The Bartlett Summer Show 2011
With the high reputation that the Bartlett has, I was keen to go down to London for its summer show.
The exhibition was a real eye opener. The work was fascinating and the briefs were really unique. I was particularly taken by the pencil drawings showcasing an extremely high level of detail. I learnt a lot about what kind of work I like from this exhibition, however, I was suprised by my favourite project. Contrasting with my love of the pencil drawings my favourite project was in fact a colourful farmhouse project (pictured above).
LONDON CITY FARMHOUSE:
The City Farmhouse project is a prototype that looks at forming new self-sufficient communities which integrate agriculture and housing within the city of London.
The Farmhouses and vertical colour gardens will be open to the public, and will rely on its colours and visitors to achieve self-sufficiency. Visitors and residents will be expected to make a donation of faeces and urine when they visit the building. These will be used to produce water, compost and electricity for the Farmhouses. Methane gas released by the waste produced in biogas digesters can then be used directly or to produce electricity.
Without its public toilets the community would not be able to survive. The more visitors the building can attract the more power, food and water will be produced. New public toilets will be erected across the borough in order to collect human waste to power the Farmhouses. New communities will begin to grow around the more popular public toilets, creating new Farmhouses.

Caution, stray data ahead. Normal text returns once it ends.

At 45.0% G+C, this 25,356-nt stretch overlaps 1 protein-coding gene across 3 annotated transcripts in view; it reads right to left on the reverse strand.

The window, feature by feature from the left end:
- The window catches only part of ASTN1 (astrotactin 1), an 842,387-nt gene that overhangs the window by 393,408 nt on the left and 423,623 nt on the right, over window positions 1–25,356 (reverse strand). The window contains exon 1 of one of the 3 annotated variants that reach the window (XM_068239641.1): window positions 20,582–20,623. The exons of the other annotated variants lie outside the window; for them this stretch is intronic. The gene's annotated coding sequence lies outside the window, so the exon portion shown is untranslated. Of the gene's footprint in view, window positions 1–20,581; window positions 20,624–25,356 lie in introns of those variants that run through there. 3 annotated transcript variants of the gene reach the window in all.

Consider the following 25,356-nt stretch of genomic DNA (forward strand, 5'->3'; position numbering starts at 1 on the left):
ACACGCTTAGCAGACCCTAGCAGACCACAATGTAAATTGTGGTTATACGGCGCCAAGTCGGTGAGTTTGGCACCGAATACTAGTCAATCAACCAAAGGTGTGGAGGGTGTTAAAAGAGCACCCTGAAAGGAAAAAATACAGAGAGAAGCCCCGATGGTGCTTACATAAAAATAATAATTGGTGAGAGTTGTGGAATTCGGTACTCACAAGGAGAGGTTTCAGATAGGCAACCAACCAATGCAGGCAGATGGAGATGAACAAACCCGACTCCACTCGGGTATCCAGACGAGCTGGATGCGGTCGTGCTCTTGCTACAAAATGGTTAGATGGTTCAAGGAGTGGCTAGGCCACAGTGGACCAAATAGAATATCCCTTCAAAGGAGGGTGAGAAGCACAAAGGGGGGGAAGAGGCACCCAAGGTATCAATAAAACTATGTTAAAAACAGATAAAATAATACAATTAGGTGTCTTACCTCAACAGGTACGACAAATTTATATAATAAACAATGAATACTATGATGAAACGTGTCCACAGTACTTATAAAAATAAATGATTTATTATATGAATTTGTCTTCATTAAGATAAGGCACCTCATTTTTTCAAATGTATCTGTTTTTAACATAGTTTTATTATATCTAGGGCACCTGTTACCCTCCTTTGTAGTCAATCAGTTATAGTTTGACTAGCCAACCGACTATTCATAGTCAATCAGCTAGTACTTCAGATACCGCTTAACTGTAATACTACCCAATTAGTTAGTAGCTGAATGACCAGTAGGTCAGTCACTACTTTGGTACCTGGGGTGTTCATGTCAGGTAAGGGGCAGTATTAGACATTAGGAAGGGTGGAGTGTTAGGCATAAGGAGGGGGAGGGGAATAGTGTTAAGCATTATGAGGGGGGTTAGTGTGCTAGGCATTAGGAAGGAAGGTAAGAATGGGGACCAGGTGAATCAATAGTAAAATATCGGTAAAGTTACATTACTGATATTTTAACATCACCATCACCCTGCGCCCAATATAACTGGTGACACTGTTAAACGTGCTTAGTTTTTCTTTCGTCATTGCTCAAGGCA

The Farmhouse project explores the use of colour to attract people to the building and entice them into using the public toilets by using the same principles used for colour in marketing and advertising. Colours are therefore used less for their aesthetics and more for their functional properties.
Nothing in the Farmhouse is disposed of, everything is recycled and reused to fuel something else. Old and new technologies are used to harness energy and food from almost anything, animals are no longer used for their meat but rather as a source of energy. Cows are farmed for their methane gas, electric eels are kept as pets to power the elevators in the building and fruits are used to to power the street lights.
Another striking element to the exhibition was the emphasis not only on the work itself, but also to the way it was exhibited and hung. Several students had made free-standing structures, but in my opinion the most effective were the simply black frames, that allowed the work to breathe, but also provided a sense of hierarchy to the images shown.
September cannot come too soon. Even more eager to get to the Bartlett!